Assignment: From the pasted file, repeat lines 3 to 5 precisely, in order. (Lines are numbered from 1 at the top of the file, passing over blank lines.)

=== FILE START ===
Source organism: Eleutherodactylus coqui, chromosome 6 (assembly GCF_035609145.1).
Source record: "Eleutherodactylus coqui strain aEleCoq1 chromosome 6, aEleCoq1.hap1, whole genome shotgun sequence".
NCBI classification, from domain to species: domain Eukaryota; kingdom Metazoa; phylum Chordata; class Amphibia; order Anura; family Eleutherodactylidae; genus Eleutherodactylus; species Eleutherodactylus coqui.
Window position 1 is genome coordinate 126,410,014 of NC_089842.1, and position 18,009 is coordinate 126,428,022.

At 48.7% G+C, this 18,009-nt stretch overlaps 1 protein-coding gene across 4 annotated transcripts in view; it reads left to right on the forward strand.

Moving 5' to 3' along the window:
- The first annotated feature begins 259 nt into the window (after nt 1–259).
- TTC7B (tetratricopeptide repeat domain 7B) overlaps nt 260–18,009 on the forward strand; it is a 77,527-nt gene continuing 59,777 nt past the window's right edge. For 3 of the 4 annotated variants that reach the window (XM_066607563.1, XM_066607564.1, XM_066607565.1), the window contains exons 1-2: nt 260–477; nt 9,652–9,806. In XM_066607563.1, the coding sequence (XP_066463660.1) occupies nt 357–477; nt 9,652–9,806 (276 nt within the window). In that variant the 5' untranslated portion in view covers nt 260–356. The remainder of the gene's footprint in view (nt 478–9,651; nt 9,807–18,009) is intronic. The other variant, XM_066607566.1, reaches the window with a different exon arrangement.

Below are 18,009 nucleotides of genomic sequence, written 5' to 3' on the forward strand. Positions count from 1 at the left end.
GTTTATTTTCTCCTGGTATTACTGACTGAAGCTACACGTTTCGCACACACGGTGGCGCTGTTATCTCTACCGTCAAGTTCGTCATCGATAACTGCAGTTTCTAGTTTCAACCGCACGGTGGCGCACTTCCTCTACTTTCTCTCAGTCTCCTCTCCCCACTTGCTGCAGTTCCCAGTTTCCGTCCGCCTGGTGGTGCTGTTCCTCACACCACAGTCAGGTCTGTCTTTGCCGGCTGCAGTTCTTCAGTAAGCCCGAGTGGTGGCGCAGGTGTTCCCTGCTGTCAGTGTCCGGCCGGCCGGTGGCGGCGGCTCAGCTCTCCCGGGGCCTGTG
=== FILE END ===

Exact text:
NCBI classification, from domain to species: domain Eukaryota; kingdom Metazoa; phylum Chordata; class Amphibia; order Anura; family Eleutherodactylidae; genus Eleutherodactylus; species Eleutherodactylus coqui.
Window position 1 is genome coordinate 126,410,014 of NC_089842.1, and position 18,009 is coordinate 126,428,022.

At 48.7% G+C, this 18,009-nt stretch overlaps 1 protein-coding gene across 4 annotated transcripts in view; it reads left to right on the forward strand.